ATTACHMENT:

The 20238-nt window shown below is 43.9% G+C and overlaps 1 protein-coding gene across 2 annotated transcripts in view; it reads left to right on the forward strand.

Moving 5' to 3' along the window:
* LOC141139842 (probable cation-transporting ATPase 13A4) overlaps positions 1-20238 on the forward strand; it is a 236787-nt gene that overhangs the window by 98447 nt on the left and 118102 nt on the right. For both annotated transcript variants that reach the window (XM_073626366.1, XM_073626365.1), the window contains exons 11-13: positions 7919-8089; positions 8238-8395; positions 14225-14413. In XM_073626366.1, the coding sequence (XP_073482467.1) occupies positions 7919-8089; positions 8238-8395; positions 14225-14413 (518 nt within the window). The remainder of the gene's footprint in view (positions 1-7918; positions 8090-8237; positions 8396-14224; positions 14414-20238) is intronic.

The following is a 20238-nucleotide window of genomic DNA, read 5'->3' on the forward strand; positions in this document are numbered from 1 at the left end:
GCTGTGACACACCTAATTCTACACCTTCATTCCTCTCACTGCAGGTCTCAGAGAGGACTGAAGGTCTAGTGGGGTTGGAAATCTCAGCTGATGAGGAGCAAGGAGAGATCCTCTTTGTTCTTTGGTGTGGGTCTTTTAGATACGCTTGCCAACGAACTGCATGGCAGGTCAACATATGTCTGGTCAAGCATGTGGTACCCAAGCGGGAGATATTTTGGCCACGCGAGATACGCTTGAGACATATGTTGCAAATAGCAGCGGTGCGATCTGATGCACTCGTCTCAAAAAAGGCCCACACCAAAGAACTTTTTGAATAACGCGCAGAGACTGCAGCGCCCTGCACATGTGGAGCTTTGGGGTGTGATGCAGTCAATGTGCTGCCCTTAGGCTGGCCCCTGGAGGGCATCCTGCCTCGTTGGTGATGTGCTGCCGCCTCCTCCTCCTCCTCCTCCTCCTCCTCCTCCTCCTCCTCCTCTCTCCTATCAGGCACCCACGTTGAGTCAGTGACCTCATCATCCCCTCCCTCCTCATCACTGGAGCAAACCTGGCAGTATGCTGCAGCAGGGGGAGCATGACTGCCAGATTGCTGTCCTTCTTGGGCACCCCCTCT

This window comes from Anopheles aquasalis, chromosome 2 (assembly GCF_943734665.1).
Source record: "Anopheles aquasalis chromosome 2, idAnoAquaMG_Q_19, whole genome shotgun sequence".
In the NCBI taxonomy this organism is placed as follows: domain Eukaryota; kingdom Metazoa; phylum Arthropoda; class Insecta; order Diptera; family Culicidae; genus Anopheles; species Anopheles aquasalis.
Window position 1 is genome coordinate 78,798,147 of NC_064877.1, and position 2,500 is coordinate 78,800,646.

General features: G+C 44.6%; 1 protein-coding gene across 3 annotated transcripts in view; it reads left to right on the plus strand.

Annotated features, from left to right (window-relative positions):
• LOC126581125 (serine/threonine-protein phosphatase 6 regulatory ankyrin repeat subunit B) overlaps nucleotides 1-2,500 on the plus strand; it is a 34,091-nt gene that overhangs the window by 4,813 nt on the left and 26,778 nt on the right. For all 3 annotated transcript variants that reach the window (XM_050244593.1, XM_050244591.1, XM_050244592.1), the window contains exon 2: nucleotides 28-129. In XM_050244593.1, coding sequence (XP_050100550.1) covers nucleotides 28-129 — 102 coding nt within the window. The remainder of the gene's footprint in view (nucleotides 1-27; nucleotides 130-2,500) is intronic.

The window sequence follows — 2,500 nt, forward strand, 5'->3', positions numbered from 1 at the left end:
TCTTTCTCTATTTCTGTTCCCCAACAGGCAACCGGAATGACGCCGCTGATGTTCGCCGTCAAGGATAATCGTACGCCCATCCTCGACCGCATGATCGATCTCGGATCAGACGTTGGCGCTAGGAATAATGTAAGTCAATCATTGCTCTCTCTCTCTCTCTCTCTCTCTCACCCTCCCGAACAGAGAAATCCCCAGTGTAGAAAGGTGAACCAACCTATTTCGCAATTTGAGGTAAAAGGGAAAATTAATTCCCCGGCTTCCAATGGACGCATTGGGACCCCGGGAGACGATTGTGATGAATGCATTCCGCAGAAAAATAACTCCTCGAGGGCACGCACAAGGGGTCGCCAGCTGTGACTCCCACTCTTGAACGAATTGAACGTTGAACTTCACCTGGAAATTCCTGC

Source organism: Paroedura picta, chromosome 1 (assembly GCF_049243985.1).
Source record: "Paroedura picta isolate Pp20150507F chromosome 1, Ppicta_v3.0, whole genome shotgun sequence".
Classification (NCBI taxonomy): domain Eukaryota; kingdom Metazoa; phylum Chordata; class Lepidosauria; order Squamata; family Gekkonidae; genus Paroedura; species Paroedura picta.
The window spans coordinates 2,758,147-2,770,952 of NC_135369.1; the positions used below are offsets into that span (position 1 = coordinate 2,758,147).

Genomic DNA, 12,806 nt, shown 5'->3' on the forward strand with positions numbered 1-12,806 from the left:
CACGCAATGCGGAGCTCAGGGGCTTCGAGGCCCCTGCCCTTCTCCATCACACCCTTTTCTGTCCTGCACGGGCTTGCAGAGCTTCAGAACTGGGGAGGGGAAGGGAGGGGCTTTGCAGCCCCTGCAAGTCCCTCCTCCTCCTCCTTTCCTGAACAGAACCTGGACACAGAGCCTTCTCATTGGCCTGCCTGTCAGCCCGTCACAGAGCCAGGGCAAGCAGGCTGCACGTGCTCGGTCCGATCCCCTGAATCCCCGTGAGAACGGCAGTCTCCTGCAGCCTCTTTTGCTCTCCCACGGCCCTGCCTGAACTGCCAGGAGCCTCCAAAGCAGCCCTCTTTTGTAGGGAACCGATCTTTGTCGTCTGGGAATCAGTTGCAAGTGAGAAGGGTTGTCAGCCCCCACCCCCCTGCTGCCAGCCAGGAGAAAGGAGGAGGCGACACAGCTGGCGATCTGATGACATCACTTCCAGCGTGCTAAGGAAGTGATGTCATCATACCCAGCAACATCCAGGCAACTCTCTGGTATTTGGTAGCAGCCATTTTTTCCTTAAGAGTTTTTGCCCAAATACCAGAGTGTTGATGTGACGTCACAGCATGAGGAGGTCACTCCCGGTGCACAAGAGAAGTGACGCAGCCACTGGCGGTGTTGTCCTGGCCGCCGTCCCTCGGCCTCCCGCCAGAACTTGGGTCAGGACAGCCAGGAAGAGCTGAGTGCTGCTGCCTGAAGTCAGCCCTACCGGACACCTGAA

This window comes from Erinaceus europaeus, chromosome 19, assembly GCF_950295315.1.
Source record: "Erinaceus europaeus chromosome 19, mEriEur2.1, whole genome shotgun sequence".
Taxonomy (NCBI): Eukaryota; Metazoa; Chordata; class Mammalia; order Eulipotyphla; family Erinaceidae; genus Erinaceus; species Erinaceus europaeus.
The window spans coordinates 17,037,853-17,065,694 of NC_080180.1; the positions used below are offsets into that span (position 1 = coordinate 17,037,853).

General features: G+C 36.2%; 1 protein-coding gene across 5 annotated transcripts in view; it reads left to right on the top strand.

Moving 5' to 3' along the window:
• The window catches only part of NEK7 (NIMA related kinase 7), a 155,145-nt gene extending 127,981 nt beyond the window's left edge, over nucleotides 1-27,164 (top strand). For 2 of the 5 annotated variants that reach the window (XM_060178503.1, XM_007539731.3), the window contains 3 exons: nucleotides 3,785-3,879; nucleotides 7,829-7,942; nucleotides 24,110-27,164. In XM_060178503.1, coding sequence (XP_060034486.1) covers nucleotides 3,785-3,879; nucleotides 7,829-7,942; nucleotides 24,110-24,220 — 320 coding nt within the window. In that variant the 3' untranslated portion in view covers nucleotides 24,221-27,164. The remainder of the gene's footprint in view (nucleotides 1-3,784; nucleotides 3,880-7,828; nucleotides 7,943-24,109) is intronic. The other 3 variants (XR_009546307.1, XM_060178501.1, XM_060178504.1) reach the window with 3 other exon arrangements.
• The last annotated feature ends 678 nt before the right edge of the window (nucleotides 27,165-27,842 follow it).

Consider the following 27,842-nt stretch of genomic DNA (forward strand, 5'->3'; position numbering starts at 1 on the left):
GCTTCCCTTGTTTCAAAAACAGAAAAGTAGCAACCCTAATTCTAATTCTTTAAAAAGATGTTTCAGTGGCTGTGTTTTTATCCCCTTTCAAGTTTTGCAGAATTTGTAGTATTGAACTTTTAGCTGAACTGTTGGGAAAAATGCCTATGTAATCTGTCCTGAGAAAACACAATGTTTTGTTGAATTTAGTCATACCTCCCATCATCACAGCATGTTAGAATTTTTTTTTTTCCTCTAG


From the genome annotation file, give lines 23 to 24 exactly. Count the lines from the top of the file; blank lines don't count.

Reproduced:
Taxonomy (NCBI): Eukaryota; Metazoa; Chordata; class Mammalia; order Eulipotyphla; family Erinaceidae; genus Erinaceus; species Erinaceus europaeus.
The window spans coordinates 17,037,853-17,065,694 of NC_080180.1; the positions used below are offsets into that span (position 1 = coordinate 17,037,853).